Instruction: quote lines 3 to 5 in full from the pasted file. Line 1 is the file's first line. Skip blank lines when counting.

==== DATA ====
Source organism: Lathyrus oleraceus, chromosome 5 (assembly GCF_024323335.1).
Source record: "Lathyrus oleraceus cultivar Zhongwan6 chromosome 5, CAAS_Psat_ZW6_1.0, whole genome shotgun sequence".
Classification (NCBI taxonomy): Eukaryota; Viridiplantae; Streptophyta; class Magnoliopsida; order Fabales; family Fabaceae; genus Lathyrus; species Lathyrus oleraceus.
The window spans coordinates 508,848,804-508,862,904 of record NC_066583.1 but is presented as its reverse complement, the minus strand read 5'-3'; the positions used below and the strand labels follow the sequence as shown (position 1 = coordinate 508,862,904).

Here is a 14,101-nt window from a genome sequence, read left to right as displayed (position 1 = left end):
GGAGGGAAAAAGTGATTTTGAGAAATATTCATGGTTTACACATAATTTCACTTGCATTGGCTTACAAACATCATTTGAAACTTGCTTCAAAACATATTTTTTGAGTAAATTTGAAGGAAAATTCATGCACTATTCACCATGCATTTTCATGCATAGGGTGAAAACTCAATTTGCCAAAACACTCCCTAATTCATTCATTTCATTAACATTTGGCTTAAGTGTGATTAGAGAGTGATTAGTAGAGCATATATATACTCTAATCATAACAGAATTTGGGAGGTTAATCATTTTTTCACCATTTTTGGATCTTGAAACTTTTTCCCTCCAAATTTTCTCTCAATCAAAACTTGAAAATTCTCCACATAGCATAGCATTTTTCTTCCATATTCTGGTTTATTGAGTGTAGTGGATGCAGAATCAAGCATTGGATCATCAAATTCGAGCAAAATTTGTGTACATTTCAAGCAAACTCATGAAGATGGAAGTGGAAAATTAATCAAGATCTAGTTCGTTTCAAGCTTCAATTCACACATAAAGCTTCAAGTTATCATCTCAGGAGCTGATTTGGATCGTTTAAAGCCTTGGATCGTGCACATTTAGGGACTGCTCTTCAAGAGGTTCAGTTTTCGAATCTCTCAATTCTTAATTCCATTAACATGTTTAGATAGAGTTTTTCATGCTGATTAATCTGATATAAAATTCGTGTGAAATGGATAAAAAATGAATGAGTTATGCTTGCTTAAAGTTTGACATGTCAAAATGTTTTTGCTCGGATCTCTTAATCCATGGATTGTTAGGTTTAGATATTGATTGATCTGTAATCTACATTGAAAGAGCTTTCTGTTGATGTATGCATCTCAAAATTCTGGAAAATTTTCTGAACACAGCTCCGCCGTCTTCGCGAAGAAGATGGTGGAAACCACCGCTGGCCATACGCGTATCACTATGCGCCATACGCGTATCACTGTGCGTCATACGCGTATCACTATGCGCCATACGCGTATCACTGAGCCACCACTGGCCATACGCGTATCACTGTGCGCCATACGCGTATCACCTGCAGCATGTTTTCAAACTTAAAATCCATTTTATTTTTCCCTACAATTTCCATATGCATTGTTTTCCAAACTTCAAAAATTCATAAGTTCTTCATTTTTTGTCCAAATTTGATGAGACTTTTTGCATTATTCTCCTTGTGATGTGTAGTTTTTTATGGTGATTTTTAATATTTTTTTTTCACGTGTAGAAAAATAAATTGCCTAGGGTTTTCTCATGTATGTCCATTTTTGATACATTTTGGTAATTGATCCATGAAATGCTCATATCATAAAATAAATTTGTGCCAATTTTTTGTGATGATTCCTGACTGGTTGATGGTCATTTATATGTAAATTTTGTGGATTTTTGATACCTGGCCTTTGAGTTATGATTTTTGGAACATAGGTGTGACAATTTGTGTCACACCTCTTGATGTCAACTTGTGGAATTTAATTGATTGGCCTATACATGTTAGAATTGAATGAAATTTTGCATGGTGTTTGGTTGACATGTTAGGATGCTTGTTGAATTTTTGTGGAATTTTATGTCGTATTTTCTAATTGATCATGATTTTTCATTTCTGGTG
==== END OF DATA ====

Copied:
Classification (NCBI taxonomy): Eukaryota; Viridiplantae; Streptophyta; class Magnoliopsida; order Fabales; family Fabaceae; genus Lathyrus; species Lathyrus oleraceus.
The window spans coordinates 508,848,804-508,862,904 of record NC_066583.1 but is presented as its reverse complement, the minus strand read 5'-3'; the positions used below and the strand labels follow the sequence as shown (position 1 = coordinate 508,862,904).

Here is a 14,101-nt window from a genome sequence, read left to right as displayed (position 1 = left end):